3

I wrote a simple bash script (I'm pretty new to it, you know!) to accept a directory as its argument and print its listing, testing for files and directories. Here's how I approached it:

#!/bin/bash
# Lists all files and directories (non-recursively) in a specified directory

if [ $# -gt 1 ]; then
    echo "Error. Please specify only one directory. ($#)"
    exit
fi

if [ -z $1 ]; then
    echo "No directory specified. Exiting."
    exit
fi

echo "Listing for $1:"

$dirs=`ls $1`
echo "Dirs: $dirs" # Just to confirm if all is well

# Loop through and print
for i in $dirs;
do
    if [ -f $i ]; then
        echo "File: $i"
    elif [ -d $i ]; then
        echo "Directory: $i"
    fi
done

The problem is in my for loop. When I run this script and feed it my home directory, I get this error:

./list_files_and_dirs.sh: line 16: =Calibre: command not found

I know I'm making a mistake in command substitution involving variables, but I just don't know what. Someone please help!

================= Update =================

Here's the new (final section) code as per inputs from answers:

dirs=`ls "$1"`
#echo "Dirs: $dirs" # Just to confirm if all is well

IFS=$'\n'

# Loop through and print
for i in $dirs;
do
    if [ -f "$i" ]; then
        echo "File: $i"
    elif [ -d "$i" ]; then
        echo "Directory: $i"
    fi
done
  • You might want to add else echo "Other: $i" to handle things that aren't files or directories.  (Or do you want to just ignore them?) – G-Man Sep 15 '15 at 19:55
9

Note: I've assumed you're teaching yourself Bash. Do not use this code in production. find "$directory" -maxdepth 1 -type d will get you the directories, -type f will get you the files.

Since it is complaining about line 16, let's have a look at it:

$dirs=`ls $1`

If you want to assign to a variable, you should not include the $. I'm guessing you meant:

dirs=`ls $1`

What's happening now, is this:

  • $dirs is probably empty, so substituted with nothing.
  • The ls command is run, and its output substituted in the 'command'.
  • The first file in your directory is called Calibre, leaving you with the command: =Calibre x y z ...
  • =Calibre is not a valid command, thus the error.

However, we're not there yet: this will go wrong if there are spaces in any of the filenames. To fix that, you need to do more:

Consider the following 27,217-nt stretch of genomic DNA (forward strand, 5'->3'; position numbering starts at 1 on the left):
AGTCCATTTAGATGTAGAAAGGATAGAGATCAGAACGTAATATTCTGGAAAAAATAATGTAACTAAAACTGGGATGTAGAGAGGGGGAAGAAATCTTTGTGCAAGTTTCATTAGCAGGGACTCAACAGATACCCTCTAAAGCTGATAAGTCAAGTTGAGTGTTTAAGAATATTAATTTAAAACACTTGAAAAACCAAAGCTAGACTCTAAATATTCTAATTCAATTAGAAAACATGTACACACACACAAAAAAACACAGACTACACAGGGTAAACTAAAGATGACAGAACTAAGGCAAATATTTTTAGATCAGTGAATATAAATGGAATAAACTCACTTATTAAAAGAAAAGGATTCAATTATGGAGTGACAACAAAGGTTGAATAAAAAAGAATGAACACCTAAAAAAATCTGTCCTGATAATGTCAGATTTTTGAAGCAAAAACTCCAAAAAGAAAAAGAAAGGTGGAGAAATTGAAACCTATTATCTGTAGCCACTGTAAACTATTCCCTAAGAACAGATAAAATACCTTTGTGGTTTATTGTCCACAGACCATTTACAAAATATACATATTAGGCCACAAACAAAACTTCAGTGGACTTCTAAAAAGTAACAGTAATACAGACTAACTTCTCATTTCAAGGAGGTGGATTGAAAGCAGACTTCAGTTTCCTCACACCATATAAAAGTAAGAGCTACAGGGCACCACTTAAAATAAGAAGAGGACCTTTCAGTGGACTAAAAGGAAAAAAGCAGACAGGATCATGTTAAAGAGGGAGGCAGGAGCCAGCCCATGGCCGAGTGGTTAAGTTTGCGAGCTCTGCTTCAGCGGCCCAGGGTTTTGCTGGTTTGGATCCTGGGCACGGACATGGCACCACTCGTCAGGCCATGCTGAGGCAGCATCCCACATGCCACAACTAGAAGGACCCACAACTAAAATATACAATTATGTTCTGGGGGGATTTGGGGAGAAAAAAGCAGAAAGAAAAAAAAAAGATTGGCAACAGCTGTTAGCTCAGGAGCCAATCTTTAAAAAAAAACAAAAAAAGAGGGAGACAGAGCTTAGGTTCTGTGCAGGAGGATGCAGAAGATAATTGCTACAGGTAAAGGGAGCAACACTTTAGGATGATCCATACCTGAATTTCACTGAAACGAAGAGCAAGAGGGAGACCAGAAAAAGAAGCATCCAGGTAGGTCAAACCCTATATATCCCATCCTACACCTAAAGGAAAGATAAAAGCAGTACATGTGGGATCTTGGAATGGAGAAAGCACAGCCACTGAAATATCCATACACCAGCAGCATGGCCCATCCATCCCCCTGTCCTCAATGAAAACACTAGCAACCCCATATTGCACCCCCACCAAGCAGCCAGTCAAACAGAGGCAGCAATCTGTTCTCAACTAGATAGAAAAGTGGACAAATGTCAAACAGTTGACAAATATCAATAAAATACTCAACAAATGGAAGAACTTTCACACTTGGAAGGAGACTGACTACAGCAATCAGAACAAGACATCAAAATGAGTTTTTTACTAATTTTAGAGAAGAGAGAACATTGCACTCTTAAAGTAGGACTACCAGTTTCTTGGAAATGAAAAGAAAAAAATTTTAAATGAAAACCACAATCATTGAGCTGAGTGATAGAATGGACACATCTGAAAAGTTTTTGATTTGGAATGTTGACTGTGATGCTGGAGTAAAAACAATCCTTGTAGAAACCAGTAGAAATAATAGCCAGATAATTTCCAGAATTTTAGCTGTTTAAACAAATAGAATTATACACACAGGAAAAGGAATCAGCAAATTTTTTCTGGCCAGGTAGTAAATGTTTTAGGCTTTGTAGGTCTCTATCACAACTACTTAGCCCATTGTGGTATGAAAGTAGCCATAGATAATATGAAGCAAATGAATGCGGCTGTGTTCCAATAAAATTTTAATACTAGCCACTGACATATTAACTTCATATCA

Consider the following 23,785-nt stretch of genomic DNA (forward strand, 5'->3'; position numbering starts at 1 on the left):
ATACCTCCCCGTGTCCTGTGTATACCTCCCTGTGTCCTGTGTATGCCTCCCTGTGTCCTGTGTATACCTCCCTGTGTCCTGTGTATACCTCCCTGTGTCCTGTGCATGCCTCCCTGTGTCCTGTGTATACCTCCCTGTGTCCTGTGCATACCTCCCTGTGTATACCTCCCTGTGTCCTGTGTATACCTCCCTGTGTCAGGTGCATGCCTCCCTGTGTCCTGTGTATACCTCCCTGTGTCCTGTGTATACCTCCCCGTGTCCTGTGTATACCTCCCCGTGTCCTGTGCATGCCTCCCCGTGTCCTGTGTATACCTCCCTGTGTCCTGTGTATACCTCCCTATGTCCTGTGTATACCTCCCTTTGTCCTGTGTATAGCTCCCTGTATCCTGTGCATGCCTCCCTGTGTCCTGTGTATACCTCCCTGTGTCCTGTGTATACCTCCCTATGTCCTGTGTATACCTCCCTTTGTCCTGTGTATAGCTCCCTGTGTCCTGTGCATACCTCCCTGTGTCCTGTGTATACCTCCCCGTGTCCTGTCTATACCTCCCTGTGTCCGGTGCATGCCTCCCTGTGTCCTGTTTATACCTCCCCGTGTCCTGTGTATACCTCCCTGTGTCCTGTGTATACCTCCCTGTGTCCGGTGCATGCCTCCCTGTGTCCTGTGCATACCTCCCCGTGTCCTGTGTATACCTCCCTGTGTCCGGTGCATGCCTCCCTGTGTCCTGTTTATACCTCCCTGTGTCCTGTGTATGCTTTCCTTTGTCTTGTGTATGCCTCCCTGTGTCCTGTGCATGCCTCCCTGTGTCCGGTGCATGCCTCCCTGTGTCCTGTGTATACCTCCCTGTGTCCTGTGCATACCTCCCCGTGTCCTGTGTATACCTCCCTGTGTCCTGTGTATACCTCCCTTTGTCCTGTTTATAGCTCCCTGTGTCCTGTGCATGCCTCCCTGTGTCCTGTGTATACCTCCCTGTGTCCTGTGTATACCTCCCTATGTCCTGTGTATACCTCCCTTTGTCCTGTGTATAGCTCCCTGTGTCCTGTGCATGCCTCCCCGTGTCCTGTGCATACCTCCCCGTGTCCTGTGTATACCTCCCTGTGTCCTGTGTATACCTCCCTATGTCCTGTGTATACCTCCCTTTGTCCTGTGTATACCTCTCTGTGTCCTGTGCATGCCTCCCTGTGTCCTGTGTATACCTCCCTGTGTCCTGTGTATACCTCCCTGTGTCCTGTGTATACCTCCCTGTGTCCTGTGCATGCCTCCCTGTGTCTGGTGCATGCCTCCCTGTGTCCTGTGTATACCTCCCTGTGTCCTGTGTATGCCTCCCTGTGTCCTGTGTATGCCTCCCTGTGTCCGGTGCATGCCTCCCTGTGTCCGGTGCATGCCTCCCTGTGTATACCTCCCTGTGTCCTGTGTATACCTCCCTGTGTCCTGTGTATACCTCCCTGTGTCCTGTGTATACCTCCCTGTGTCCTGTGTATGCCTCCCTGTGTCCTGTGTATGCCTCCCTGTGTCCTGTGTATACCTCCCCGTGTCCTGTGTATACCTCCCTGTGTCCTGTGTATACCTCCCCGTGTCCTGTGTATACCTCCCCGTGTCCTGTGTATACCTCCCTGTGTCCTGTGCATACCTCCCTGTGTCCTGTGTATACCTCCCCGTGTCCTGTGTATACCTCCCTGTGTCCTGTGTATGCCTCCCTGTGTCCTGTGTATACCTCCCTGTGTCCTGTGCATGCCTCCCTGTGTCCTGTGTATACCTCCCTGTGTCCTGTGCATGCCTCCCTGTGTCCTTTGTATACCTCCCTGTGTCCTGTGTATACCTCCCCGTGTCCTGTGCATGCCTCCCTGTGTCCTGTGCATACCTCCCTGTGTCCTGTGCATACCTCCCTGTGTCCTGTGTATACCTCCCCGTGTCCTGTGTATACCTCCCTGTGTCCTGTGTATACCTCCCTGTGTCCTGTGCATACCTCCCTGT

• You need to include IFS=$'\n' somewhere before the for loop. This sets the fields separator to the linefeed character, which stops the for loop from splitting up the files on the spaces or tabs (it's technically possible for a file to have a linefeed in its filename as well: you're unlikely to ever encounter such a file and it won't cause serious problems in this case if you do run into such a file, but it's worth being aware of the possibility in case it ever does matter).
  • In order for a filename with spaces not to turn into several different arguments to -f and -d, you need to put quotes $i. (So: [ -f "$i" ] and [ -d "$i" ]. In order to support directories with spaces in them, you should do the same for $1 where it is used.
  • I put double quotes everywhere and set IFS='' before the for loop. Now my for loop prints nothing, though a simple echo "$i" shows the listing. Any idea what's wrong? Should I update the code in question or should I post a new question? – ankush981 Sep 13 '15 at 16:51
  • @dotslash: My mistake. It should be IFS=$'\n'. I've fixed it in the answer as well. – marinus Sep 13 '15 at 16:56
  • I did it but still no output. Please see the updated code in question. All I get is Listing for /home/ankush: and then nothing. – ankush981 Sep 13 '15 at 16:59
  • 1
    @dotslash: Don't quote $dirs in the for loop. In that case, you actually do want it to turn into separate arguments, because you want to consider each part separately. – marinus Sep 13 '15 at 17:00
  • Did that but still nothing. :( Mind running this on your system, please? :-) – ankush981 Sep 13 '15 at 17:03
5

Marinus already explained why you were getting that error. I would like to point out that there's no need for ls here. That way, you avoid all the problems that come with parsing its output. You could just do:

#!/bin/bash
# Lists all files and directories (non-recursively) in a specified directory

if [ "$#" -gt 1 ]; then
    echo "Error. Please specify only one directory. ($#)"
    exit
fi

if [ -z "$1" ]; then
    echo "No directory specified. Exiting."
    exit
fi

echo "Listing for $1:"

# Loop through and print
for i in "$1"/*;
do
    if [ -f "$i" ]; then
        echo "File: $i"
    elif [ -d "$i" ]; then
        echo "Directory: $i"
    fi
done
  • I'll be damned! What a neat trick! O.O – ankush981 Sep 13 '15 at 17:08
  • @G-Man lol, I should indeed. Thanks :) – terdon Sep 15 '15 at 21:42

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